Impact of Study Abroad vs. Overseas Internship

Excerpt:

For students who hope to gain the most career impact from study abroad, results indicate that they should choose an internship as part of their curriculum. Remarkably, 70 percent of intern respondents reported that study abroad ignited interest in a career direction pursued after the experience, compared to 60 percent of non-intern respondents. In addition, 83 percent said that it allowed them to acquire skill sets that influenced their career path, compared to 75 percent who did not intern.

Although there is not always a significant statistical difference between students who attended local university classes and those who did not, it is important to mention that students who attended courses at the local university did experience greater long-term language benefits and were more likely to work or volunteer abroad than their counterparts. The biggest difference between the two groups is in the area of relationships. Of those who attended local university classes, 31 percent still maintain contact with host-country friends, compared to 16 percent of respondents who did not study at the local university.

more here: http://www.transitionsabroad.com/publications/magazine/0403/benefits_study_abroad.shtml

Canadian B-Schools Leading Out on Internationalization

Excerpt:

At Canadian universities, business schools are light-years ahead
of the rest of the campus in raising their global profile.

Intensive foreign-student-recruitment efforts, friendly Canadian
immigration rules, mandatory study-abroad requirements, and, in
some cases, the option to pursue programs in multiple languages
have combined to pack a punch in recent years.

More here: http://chronicle.com/article/In-Canada-Business-Schools/131388/

Both Science and Liberal Arts Are Required for 21st Century Says President of Duke U.

Excerpt:

“We also need to make clear that in
promoting the humanities, we are not deriding the sciences or encouraging
trade-offs between the two. For the health of our society, we need to train
minds that have learned plural disciplines and can move freely among them.  Our colleagues in China and Singapore are
trying to figure out the mysterious secret of liberal arts education, the
broad-based, integrative training spanning the arts and sciences which they see
as producing America’s adaptive, inventive kind of leader. It will be ironic if we fail to
nourish and protect this asset just when others are recognizing its value.

To develop fully, skills in language, the arts and social inquiry must
start being built at early ages, then broadened and deepened in further stages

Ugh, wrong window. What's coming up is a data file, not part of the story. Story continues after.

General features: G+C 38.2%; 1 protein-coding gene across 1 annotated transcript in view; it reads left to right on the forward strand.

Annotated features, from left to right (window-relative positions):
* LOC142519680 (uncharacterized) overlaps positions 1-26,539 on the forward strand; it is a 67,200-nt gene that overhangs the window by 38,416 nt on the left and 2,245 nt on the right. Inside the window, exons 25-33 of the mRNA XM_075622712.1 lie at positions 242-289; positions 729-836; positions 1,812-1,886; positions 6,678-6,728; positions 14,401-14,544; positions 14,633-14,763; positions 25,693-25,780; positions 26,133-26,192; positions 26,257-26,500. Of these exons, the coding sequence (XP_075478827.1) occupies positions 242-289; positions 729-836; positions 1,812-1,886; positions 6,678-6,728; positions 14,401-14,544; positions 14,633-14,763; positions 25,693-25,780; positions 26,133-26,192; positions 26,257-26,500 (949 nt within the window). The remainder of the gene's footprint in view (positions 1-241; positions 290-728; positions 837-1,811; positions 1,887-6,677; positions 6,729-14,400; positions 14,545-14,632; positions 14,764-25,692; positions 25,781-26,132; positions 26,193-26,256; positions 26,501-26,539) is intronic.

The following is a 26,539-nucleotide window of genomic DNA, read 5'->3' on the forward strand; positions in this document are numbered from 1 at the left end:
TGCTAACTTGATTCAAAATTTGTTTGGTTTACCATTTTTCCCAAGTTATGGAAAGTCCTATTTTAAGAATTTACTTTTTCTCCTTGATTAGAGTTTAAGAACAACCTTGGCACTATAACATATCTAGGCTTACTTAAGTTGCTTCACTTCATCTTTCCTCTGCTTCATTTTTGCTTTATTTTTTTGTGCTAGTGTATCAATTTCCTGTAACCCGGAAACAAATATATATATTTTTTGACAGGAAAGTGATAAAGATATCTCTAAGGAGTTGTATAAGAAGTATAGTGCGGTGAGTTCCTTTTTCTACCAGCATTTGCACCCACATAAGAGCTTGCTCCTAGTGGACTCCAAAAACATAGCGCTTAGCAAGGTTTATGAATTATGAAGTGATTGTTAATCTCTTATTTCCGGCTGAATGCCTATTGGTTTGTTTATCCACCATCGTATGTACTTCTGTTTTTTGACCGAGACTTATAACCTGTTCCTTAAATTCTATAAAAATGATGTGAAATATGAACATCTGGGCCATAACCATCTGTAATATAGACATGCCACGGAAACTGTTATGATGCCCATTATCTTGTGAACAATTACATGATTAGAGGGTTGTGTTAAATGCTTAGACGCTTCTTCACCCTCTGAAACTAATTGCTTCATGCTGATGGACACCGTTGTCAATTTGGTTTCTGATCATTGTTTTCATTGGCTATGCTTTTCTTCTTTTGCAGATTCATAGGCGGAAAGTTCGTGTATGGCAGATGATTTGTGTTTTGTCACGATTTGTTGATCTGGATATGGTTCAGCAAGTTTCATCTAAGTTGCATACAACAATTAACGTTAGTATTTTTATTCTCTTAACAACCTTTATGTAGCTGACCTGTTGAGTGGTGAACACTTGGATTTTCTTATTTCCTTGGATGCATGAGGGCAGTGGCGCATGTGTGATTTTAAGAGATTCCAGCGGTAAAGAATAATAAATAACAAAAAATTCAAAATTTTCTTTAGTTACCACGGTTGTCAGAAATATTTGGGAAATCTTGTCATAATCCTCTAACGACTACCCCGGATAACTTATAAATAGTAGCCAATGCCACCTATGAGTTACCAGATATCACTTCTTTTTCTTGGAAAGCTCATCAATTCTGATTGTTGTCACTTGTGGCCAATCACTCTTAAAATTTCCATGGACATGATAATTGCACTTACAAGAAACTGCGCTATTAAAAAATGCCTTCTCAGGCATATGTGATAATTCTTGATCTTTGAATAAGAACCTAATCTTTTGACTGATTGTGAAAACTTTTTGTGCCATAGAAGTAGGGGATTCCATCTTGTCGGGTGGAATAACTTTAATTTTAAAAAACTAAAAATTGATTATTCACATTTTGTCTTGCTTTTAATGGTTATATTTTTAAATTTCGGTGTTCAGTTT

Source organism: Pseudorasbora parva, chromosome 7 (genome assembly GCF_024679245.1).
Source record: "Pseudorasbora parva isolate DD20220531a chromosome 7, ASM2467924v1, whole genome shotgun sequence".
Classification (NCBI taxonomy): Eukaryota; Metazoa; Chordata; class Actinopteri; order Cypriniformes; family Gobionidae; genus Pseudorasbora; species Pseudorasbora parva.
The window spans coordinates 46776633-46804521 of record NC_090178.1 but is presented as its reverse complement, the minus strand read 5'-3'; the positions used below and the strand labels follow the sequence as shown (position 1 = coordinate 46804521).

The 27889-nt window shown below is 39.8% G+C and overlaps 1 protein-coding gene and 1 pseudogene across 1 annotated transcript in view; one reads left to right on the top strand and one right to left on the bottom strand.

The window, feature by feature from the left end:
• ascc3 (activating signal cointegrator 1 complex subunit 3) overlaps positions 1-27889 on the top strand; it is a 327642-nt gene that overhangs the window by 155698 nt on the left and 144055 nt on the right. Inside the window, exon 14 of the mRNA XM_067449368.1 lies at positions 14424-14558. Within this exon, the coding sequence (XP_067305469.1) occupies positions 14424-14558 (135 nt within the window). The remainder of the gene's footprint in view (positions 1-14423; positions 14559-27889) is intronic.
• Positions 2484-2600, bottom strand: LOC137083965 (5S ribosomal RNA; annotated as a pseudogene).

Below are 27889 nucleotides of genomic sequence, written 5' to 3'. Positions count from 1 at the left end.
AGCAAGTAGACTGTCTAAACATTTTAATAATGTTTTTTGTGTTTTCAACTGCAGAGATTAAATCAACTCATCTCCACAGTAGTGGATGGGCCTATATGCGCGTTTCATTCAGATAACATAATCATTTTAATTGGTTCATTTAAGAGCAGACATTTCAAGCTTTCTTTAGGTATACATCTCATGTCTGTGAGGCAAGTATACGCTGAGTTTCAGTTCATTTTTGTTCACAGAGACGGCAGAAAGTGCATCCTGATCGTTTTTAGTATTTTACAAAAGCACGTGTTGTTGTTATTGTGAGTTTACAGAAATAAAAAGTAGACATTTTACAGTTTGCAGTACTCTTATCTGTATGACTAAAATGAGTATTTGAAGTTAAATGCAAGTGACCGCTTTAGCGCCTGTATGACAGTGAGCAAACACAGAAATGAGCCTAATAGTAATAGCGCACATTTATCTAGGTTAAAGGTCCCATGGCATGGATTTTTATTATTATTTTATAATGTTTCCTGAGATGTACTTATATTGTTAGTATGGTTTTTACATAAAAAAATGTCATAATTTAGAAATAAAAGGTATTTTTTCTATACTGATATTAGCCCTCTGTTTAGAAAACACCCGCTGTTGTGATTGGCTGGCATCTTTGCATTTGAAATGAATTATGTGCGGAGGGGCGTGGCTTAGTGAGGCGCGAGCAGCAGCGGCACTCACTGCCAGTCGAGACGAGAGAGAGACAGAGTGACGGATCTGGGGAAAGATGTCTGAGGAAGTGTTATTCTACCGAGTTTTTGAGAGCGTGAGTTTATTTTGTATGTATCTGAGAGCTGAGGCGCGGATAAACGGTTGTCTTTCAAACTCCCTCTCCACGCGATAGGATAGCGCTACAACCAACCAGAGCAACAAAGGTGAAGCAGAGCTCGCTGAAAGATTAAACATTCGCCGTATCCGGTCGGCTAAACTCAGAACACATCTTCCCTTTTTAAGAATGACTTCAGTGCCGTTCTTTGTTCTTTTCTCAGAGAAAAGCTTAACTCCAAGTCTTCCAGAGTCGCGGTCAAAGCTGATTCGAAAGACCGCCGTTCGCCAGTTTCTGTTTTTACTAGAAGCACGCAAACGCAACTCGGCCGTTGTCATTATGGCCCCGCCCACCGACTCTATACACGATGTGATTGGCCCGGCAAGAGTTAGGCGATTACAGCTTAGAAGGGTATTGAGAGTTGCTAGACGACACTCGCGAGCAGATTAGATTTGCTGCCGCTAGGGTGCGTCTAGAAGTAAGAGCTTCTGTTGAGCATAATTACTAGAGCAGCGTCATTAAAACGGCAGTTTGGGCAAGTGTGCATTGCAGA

of schooling.  Too often, the segments of
this educational pathway are quite detached from each other, with fragmenting
results at best.”

More here: http://today.duke.edu/2012/03/humanitiestalk

Former CEO of Lockheed Martin Comments in WSJ on the Necessity of Humanistic Study for Engineers

Excerpt:
“In fact, students who are exposed to more modern methods of history
education–where critical thinking and research are emphasized–tend to
perform better in math and science. As a case in point, students who
participate in National History Day–actually a year-long program that
gets students in grades 6-12 doing historical research–consistently
outperform their peers on state standardized tests, not only in social
studies but in science and math as well.

In my position as CEO of a firm
employing over 80,000 engineers, I can testify that most were excellent
engineers–but the factor that most distinguished those who advanced in
the organization was the ability to think broadly and read and write
clearly.”

More here: http://online.wsj.com/article/SB10001424053111904265504576568351324914730.html

Liberal Arts in the 21st Century

Excerpts:

The first, most practical defense is that the liberal arts (and
sciences) are the best possible preparation for success in the learned
professions–law, medicine, teaching–as well as in the less traditionally
learned but increasingly arcane professions of business, finance, and
high-tech innovation.

It’s insurance against obsolescence; in any rapidly changing field (and
every field is changing rapidly these days), if you only focus on
learning specific materials that are pertinent in 2012, rather than
learning about them in a broader context, you will soon find that your
training will have become valueless. Most important, with a liberal
education you will have learned how to learn, so that you will be able
to do research to answer questions in your field that will come up years
from now, questions that nobody could even have envisioned in 2012,
much less taught you how to answer.

more here: http://chronicle.com/article/The-Liberal-Arts-as-Guideposts/130475/